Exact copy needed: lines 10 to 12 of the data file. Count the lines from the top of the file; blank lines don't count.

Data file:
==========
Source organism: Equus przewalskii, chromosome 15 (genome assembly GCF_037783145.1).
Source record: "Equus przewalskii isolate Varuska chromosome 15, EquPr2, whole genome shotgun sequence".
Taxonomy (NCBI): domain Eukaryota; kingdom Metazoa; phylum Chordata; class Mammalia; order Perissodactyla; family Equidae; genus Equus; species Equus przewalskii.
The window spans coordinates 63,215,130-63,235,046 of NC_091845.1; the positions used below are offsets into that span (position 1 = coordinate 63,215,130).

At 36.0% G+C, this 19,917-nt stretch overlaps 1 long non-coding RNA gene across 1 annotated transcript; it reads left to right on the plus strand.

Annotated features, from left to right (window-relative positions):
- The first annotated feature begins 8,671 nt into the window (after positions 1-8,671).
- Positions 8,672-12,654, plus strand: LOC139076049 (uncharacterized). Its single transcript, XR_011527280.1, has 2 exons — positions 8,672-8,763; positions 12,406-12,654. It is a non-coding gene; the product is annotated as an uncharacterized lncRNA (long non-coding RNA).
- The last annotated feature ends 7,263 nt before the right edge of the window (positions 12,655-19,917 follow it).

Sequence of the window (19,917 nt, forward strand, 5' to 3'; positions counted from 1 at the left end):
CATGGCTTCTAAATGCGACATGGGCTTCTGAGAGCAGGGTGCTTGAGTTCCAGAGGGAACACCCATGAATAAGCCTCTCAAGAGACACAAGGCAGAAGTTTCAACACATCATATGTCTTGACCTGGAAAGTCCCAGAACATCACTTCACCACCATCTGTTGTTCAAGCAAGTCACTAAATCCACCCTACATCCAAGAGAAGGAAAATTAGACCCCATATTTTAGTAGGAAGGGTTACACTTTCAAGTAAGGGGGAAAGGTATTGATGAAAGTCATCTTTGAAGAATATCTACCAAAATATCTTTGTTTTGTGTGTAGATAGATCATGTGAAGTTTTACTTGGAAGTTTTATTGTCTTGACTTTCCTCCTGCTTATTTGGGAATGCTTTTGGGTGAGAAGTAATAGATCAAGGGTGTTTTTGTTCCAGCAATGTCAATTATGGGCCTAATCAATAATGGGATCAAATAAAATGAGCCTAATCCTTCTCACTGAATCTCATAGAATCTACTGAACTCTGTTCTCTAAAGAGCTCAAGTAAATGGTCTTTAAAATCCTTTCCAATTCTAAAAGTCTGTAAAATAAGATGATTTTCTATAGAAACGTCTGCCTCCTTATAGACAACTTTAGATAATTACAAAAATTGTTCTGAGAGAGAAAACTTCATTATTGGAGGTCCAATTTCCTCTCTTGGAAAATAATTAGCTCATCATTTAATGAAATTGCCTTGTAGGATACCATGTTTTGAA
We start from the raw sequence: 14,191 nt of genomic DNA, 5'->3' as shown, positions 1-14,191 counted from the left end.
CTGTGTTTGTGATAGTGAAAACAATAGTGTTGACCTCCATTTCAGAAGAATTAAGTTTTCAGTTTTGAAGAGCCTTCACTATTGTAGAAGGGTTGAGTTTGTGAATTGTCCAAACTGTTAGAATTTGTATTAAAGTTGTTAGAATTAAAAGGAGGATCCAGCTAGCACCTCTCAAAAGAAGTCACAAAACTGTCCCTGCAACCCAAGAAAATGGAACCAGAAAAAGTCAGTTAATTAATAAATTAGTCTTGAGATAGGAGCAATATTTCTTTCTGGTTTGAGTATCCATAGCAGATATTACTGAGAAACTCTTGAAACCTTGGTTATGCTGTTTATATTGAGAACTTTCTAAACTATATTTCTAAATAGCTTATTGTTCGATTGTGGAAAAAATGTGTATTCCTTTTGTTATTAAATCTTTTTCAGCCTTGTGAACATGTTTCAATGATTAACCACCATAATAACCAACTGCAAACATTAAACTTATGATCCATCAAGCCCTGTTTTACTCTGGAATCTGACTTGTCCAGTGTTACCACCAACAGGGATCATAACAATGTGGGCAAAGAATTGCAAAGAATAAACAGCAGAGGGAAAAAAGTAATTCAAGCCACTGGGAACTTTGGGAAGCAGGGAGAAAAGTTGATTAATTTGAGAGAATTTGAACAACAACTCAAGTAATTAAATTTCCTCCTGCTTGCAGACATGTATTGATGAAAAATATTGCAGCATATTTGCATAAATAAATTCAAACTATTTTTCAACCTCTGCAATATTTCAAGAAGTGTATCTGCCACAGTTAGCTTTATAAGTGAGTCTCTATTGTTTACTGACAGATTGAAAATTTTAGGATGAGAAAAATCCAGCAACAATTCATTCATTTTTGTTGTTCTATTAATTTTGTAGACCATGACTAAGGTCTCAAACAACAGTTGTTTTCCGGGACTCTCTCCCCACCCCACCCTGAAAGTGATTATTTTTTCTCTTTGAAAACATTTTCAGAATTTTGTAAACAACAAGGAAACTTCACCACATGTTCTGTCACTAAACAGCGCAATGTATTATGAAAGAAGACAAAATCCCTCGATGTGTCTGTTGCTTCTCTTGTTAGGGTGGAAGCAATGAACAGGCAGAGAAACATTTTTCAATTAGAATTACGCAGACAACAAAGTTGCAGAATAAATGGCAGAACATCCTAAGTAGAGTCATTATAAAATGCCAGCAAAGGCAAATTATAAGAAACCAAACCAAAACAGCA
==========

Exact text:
Sequence of the window (19,917 nt, forward strand, 5' to 3'; positions counted from 1 at the left end):
CATGGCTTCTAAATGCGACATGGGCTTCTGAGAGCAGGGTGCTTGAGTTCCAGAGGGAACACCCATGAATAAGCCTCTCAAGAGACACAAGGCAGAAGTTTCAACACATCATATGTCTTGACCTGGAAAGTCCCAGAACATCACTTCACCACCATCTGTTGTTCAAGCAAGTCACTAAATCCACCCTACATCCAAGAGAAGGAAAATTAGACCCCATATTTTAGTAGGAAGGGTTACACTTTCAAGTAAGGGGGAAAGGTATTGATGAAAGTCATCTTTGAAGAATATCTACCAAAATATCTTTGTTTTGTGTGTAGATAGATCATGTGAAGTTTTACTTGGAAGTTTTATTGTCTTGACTTTCCTCCTGCTTATTTGGGAATGCTTTTGGGTGAGAAGTAATAGATCAAGGGTGTTTTTGTTCCAGCAATGTCAATTATGGGCCTAATCAATAATGGGATCAAATAAAATGAGCCTAATCCTTCTCACTGAATCTCATAGAATCTACTGAACTCTGTTCTCTAAAGAGCTCAAGTAAATGGTCTTTAAAATCCTTTCCAATTCTAAAAGTCTGTAAAATAAGATGATTTTCTATAGAAACGTCTGCCTCCTTATAGACAACTTTAGATAATTACAAAAATTGTTCTGAGAGAGAAAACTTCATTATTGGAGGTCCAATTTCCTCTCTTGGAAAATAATTAGCTCATCATTTAATGAAATTGCCTTGTAGGATACCATGTTTTGAA
We start from the raw sequence: 14,191 nt of genomic DNA, 5'->3' as shown, positions 1-14,191 counted from the left end.